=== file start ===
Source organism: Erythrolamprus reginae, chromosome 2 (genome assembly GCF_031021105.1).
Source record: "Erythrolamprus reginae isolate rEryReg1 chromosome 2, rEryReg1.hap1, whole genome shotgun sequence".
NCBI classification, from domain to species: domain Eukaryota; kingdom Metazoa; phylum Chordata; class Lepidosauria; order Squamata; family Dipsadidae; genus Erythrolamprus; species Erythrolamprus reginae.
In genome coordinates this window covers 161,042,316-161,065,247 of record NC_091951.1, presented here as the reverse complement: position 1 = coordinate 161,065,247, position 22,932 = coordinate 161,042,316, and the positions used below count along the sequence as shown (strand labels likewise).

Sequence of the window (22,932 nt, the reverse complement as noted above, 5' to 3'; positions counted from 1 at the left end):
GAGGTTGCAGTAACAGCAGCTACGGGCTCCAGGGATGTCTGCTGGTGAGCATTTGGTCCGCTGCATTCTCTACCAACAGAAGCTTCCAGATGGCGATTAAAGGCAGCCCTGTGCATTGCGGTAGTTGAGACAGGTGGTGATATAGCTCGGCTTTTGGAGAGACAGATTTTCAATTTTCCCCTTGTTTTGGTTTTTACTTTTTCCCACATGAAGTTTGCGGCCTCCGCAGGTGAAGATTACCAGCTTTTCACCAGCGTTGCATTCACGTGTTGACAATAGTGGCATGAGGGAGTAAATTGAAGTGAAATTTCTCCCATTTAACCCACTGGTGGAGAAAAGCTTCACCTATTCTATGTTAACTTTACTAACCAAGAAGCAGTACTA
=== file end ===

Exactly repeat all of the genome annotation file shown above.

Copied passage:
Source organism: Erythrolamprus reginae, chromosome 2 (genome assembly GCF_031021105.1).
Source record: "Erythrolamprus reginae isolate rEryReg1 chromosome 2, rEryReg1.hap1, whole genome shotgun sequence".
NCBI classification, from domain to species: domain Eukaryota; kingdom Metazoa; phylum Chordata; class Lepidosauria; order Squamata; family Dipsadidae; genus Erythrolamprus; species Erythrolamprus reginae.
In genome coordinates this window covers 161,042,316-161,065,247 of record NC_091951.1, presented here as the reverse complement: position 1 = coordinate 161,065,247, position 22,932 = coordinate 161,042,316, and the positions used below count along the sequence as shown (strand labels likewise).

Sequence of the window (22,932 nt, the reverse complement as noted above, 5' to 3'; positions counted from 1 at the left end):
GAGGTTGCAGTAACAGCAGCTACGGGCTCCAGGGATGTCTGCTGGTGAGCATTTGGTCCGCTGCATTCTCTACCAACAGAAGCTTCCAGATGGCGATTAAAGGCAGCCCTGTGCATTGCGGTAGTTGAGACAGGTGGTGATATAGCTCGGCTTTTGGAGAGACAGATTTTCAATTTTCCCCTTGTTTTGGTTTTTACTTTTTCCCACATGAAGTTTGCGGCCTCCGCAGGTGAAGATTACCAGCTTTTCACCAGCGTTGCATTCACGTGTTGACAATAGTGGCATGAGGGAGTAAATTGAAGTGAAATTTCTCCCATTTAACCCACTGGTGGAGAAAAGCTTCACCTATTCTATGTTAACTTTACTAACCAAGAAGCAGTACTA